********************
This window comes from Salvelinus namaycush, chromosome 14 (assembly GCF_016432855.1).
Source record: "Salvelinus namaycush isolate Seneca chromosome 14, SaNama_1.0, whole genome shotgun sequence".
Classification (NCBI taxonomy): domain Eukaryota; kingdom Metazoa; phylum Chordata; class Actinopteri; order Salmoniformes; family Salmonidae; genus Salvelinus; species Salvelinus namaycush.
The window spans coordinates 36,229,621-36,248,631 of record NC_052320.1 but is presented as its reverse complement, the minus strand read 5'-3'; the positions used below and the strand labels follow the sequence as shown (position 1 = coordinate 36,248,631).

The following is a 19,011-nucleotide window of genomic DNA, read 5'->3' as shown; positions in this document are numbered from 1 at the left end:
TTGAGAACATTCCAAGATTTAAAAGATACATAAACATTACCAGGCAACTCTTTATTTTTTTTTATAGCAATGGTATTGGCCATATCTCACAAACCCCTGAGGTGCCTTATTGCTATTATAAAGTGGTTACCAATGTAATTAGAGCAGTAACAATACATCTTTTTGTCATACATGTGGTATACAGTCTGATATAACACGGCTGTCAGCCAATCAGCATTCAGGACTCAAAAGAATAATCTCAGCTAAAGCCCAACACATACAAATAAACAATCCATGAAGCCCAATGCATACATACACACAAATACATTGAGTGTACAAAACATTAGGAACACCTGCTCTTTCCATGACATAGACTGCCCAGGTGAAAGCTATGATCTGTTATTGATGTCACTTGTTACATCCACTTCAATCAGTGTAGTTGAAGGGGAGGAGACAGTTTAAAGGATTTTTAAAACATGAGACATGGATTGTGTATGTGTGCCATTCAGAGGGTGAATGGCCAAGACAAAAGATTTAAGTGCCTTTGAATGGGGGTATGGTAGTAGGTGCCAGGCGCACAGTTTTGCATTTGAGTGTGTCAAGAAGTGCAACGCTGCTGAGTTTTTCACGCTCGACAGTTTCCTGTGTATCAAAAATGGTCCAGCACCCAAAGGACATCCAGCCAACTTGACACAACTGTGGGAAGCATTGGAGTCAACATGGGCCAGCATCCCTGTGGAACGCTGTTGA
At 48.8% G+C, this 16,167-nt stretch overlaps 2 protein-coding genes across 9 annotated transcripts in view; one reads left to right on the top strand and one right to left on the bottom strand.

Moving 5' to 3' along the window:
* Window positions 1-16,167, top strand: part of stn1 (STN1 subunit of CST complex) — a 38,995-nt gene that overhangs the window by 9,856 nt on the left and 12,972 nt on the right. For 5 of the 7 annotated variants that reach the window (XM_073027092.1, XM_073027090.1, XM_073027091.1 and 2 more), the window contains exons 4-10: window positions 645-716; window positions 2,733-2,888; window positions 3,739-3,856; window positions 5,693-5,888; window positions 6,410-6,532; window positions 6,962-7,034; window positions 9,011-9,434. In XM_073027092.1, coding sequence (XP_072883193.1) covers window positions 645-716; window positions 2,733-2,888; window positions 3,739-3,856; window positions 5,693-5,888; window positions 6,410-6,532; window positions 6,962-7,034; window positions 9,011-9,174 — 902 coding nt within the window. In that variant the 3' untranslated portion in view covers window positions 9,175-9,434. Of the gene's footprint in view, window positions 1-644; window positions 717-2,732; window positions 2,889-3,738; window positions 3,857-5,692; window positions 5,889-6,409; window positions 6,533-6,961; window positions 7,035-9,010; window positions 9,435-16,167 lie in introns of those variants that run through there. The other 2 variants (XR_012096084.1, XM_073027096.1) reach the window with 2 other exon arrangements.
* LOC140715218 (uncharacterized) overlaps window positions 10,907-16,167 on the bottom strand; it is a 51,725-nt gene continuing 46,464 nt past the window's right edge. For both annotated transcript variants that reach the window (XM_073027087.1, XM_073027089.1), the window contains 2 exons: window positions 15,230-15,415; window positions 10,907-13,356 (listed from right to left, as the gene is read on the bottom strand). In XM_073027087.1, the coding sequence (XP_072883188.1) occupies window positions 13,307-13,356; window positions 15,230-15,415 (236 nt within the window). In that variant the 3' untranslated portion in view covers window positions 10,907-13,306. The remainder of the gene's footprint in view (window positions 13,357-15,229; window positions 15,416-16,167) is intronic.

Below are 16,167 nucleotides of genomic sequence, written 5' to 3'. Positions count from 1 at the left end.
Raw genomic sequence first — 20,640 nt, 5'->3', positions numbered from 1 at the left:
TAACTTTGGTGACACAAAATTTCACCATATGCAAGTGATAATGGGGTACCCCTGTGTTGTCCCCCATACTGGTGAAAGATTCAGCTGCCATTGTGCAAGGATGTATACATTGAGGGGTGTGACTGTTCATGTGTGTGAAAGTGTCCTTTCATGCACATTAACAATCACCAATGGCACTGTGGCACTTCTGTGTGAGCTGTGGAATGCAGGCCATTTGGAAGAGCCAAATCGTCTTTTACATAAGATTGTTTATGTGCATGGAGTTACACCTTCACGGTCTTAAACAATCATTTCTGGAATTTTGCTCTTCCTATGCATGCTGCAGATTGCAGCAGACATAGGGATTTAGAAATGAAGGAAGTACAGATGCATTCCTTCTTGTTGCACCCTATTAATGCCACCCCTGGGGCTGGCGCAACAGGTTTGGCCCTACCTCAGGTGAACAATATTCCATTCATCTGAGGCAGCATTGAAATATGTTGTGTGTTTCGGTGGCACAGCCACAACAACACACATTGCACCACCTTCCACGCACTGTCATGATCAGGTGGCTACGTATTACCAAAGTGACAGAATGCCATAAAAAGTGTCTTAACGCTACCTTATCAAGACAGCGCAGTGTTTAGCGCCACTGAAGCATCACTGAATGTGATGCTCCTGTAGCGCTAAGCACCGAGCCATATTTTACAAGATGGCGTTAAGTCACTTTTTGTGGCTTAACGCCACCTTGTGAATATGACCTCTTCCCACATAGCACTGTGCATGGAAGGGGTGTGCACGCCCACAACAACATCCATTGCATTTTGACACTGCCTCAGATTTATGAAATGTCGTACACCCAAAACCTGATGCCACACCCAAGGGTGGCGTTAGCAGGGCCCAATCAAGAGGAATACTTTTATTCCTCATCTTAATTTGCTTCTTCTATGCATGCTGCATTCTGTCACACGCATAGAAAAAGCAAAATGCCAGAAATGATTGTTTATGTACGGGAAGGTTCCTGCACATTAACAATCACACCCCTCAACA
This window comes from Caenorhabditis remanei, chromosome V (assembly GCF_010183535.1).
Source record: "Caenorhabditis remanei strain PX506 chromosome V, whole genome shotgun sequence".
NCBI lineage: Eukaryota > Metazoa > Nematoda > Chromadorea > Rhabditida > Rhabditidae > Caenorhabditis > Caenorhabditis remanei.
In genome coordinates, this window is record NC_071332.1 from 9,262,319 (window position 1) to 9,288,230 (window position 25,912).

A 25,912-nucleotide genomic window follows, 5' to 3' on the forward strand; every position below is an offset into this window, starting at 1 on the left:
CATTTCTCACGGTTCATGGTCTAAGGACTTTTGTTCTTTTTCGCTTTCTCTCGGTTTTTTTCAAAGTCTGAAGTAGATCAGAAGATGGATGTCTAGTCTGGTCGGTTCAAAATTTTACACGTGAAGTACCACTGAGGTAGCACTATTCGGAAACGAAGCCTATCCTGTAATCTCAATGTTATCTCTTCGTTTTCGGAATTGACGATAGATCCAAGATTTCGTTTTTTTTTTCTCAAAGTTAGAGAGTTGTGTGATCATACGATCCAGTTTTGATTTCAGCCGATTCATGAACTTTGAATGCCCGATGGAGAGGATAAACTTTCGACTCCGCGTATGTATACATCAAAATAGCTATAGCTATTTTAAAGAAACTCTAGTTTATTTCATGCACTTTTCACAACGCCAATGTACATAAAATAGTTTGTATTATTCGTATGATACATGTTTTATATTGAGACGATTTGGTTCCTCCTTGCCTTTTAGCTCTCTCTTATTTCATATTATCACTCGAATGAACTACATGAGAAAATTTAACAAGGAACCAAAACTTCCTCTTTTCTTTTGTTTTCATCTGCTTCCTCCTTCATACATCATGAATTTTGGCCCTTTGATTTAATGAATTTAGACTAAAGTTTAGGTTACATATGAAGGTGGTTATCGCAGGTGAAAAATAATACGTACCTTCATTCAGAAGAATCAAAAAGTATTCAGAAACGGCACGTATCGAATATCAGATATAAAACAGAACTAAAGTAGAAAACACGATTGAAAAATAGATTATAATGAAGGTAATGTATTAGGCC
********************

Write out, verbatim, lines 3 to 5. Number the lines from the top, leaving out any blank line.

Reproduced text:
Classification (NCBI taxonomy): domain Eukaryota; kingdom Metazoa; phylum Chordata; class Actinopteri; order Salmoniformes; family Salmonidae; genus Salvelinus; species Salvelinus namaycush.
The window spans coordinates 36,229,621-36,248,631 of record NC_052320.1 but is presented as its reverse complement, the minus strand read 5'-3'; the positions used below and the strand labels follow the sequence as shown (position 1 = coordinate 36,248,631).

The following is a 19,011-nucleotide window of genomic DNA, read 5'->3' as shown; positions in this document are numbered from 1 at the left end: